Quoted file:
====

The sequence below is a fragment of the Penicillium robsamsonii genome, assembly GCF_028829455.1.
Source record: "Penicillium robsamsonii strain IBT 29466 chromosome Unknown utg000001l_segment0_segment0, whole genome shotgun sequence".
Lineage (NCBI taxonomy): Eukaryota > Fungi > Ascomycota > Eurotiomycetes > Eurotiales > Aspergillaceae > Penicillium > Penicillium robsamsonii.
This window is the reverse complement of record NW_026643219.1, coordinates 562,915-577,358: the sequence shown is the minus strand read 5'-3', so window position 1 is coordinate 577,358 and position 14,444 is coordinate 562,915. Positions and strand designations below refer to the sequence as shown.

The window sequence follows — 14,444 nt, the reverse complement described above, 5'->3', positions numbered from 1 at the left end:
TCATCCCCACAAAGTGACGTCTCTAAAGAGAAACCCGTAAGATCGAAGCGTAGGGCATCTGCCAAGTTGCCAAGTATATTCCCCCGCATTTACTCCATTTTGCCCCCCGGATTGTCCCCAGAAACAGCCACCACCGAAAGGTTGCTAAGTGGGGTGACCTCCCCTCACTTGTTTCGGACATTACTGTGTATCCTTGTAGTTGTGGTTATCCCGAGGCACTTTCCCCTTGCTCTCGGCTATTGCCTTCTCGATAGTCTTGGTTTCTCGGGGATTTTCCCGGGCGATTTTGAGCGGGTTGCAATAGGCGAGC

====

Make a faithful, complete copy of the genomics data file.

The sequence below is a fragment of the Penicillium robsamsonii genome, assembly GCF_028829455.1.
Source record: "Penicillium robsamsonii strain IBT 29466 chromosome Unknown utg000001l_segment0_segment0, whole genome shotgun sequence".
Lineage (NCBI taxonomy): Eukaryota > Fungi > Ascomycota > Eurotiomycetes > Eurotiales > Aspergillaceae > Penicillium > Penicillium robsamsonii.
This window is the reverse complement of record NW_026643219.1, coordinates 562,915-577,358: the sequence shown is the minus strand read 5'-3', so window position 1 is coordinate 577,358 and position 14,444 is coordinate 562,915. Positions and strand designations below refer to the sequence as shown.

The window sequence follows — 14,444 nt, the reverse complement described above, 5'->3', positions numbered from 1 at the left end:
TCATCCCCACAAAGTGACGTCTCTAAAGAGAAACCCGTAAGATCGAAGCGTAGGGCATCTGCCAAGTTGCCAAGTATATTCCCCCGCATTTACTCCATTTTGCCCCCCGGATTGTCCCCAGAAACAGCCACCACCGAAAGGTTGCTAAGTGGGGTGACCTCCCCTCACTTGTTTCGGACATTACTGTGTATCCTTGTAGTTGTGGTTATCCCGAGGCACTTTCCCCTTGCTCTCGGCTATTGCCTTCTCGATAGTCTTGGTTTCTCGGGGATTTTCCCGGGCGATTTTGAGCGGGTTGCAATAGGCGAGC